Scientific Forecaster Discussion
Area forecast discussion
National Weather Service Portland or
226 am PDT Monday Oct 20 2014
Synopsis...a slow moving cold front has moved onshore early this
morning...spreading primarily light rain into the inland valleys. The
front will continue eastward today...moving across the Cascades by
afternoon. Behind the front...expect showers with perhaps an embedded
thunderstorm or two along the coast. Showers will decrease tonight
and Tuesday morning as the associated upper trough moves east of the
forecast area. The next front will be quite wet as it slowly moves
north to south through our forecast area Tuesday night and
Wednesday...with rain likely lingering into Thursday. This front may
also produce strong coastal winds. Another front is expected by the
Short term...today through Wednesday...a cold front is inching its
way eastward across western Washington and Oregon early this morning.
Mainly light rain developed along the coast Sunday evening and has
spread as far inland as the Interstate 5 corridor early this morning.
Expect the light rain to continue to spread eastward into the
Cascades this morning...perhaps becoming a little heavier as another
vortmax travels northward along the front. Behind the front...rain
will taper to showers along the coast this morning and inland by
afternoon. Latest model runs have been slowing down the cold pool
aloft...with it forecast to move across the forecast area overnight
rather than this afternoon. This slower timing limits instability a
bit...keeping most convection rather shallow. Still cannot rule out a
stray lightning strike or two this afternoon...but the best chance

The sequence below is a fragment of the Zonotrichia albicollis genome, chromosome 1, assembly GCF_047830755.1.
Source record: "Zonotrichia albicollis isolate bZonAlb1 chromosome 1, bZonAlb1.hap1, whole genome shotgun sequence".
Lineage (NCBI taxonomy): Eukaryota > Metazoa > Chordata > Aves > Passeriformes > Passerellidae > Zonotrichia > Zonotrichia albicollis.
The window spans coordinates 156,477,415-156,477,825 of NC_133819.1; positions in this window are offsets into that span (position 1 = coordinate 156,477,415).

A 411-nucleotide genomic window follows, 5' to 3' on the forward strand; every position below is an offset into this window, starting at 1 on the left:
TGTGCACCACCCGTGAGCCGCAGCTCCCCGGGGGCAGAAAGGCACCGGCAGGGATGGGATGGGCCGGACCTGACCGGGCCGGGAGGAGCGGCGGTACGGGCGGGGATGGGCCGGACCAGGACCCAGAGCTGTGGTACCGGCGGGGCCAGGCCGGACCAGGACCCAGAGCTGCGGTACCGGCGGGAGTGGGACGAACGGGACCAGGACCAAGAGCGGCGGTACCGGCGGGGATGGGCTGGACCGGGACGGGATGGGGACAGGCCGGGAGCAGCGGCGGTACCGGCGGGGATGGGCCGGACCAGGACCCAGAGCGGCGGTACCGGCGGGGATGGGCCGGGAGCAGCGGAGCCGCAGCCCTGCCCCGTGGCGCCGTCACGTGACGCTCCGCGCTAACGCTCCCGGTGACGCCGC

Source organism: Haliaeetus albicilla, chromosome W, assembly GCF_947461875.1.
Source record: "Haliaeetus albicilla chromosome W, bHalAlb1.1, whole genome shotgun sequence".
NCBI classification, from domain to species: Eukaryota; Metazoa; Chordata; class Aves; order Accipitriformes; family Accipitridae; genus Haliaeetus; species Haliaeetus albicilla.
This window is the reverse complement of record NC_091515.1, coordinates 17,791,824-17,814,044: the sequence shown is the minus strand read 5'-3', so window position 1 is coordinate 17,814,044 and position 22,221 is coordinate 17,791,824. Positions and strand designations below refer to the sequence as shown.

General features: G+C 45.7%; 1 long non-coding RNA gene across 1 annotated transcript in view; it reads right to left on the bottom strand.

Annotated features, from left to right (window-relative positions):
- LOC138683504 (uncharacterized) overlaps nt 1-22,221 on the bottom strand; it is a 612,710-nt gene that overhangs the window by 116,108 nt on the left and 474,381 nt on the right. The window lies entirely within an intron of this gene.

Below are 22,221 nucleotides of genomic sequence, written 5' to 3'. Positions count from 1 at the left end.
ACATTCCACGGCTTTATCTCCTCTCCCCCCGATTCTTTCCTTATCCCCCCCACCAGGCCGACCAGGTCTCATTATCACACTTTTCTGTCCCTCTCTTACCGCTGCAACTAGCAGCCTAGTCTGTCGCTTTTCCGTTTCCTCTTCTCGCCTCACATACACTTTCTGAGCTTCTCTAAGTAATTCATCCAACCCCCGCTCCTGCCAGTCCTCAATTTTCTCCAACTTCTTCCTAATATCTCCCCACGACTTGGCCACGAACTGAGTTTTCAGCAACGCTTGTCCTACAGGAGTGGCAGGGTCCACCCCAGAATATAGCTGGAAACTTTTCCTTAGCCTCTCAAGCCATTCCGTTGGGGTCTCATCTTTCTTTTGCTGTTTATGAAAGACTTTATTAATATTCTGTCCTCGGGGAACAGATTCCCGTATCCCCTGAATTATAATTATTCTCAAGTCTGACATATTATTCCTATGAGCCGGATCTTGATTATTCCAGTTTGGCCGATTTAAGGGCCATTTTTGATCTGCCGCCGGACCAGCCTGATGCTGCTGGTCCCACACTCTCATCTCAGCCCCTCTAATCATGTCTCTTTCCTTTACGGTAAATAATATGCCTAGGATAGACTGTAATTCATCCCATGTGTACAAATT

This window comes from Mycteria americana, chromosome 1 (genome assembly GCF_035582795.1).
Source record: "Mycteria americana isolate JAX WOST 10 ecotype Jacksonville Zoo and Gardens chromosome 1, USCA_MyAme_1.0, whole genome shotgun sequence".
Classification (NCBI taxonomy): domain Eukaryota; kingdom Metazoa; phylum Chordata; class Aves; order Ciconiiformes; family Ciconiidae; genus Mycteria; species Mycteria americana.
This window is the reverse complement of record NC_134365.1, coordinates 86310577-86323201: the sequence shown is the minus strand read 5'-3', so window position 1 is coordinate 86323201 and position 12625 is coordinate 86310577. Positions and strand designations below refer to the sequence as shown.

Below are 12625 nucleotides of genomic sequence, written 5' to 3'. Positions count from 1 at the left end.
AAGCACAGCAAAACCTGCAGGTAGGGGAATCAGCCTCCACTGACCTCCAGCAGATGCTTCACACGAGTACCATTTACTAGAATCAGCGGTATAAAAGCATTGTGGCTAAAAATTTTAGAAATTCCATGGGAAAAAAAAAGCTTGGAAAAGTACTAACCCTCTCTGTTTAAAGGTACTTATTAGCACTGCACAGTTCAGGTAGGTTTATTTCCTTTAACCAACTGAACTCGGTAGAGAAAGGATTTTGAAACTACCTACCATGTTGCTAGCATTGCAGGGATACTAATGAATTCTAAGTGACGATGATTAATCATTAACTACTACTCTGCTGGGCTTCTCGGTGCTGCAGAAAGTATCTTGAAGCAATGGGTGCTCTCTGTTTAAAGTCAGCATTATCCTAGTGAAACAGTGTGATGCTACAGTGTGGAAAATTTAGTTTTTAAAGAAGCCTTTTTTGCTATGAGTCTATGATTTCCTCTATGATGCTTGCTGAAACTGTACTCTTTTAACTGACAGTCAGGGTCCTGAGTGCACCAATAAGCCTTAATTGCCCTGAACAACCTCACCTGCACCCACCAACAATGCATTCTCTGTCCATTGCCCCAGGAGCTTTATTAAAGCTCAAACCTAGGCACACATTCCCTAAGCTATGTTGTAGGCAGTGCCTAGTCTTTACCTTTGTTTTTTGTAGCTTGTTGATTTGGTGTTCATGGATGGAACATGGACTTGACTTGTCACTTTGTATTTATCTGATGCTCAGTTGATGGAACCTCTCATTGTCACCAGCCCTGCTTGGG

will be along the coast.
00z NAM shows some decent q-vector convergence and residual
deformation as the upper trough axis moves through this evening...
which could keep decent shower coverage into the the evening hours.
The upper trough axis then shifts east of the Cascades overnight with
showers likely dwindling after midnight into Tuesday morning. The cold
pool with this system is not all that impressive...850 mb temperatures get
down to around +3 degree c with 1000-500 mb thicknesses around 544
decameters Tuesday morning. Thus snow levels will have a hard time
getting much below 6000 feet...and by then shower coverage will be
decreasing anyway. Perhaps some of the higher ski resorts will get a
dusting of snow but that is about it.
Tuesday may actually turn out to be a decent day especially for our
southern zones. Shortwave ridging develops aloft...which should dry
things out for most of our forecast area aside from the north coast.
Eugene and much of Lane County may break out into some sunshine for
the afternoon...allowing temperatures to push well into the 60s...perhaps
even making a run for 70 degrees in some spots.
Meanwhile the next frontal system will be strengthening over the NE
Pacific and approaching the Washington and northern Oregon coast Tuesday
afternoon and evening. This front will be a slow mover...with
conditions favorable for cyclogenesis along the front which would in
turn slow the front further. Depending on where and when waves of low
pressure develop along the front...strong winds may occur along the
beaches and headlands...especially for our S Washington/north or coast zones.
Models differ on where and when lows will develop along the front...
but as an example the 06z NAM develops a 994 mb low with an
associated coastal jet producing 950 mb winds as high as 60-65 knots
as far south as Newport by midnight Tuesday night. Then the 06z NAM has
an additional 998 mb low developing along the front by Wednesday afternoon
with another round of 50 kt+ winds at 950 mb along the Oregon coast.
For now suffice it to say there is a decent potential for strong
winds at times along the coast...particularly the beaches and
headlands...Tuesday night through Wednesday night.
Models also remain consistent in showing this front will have access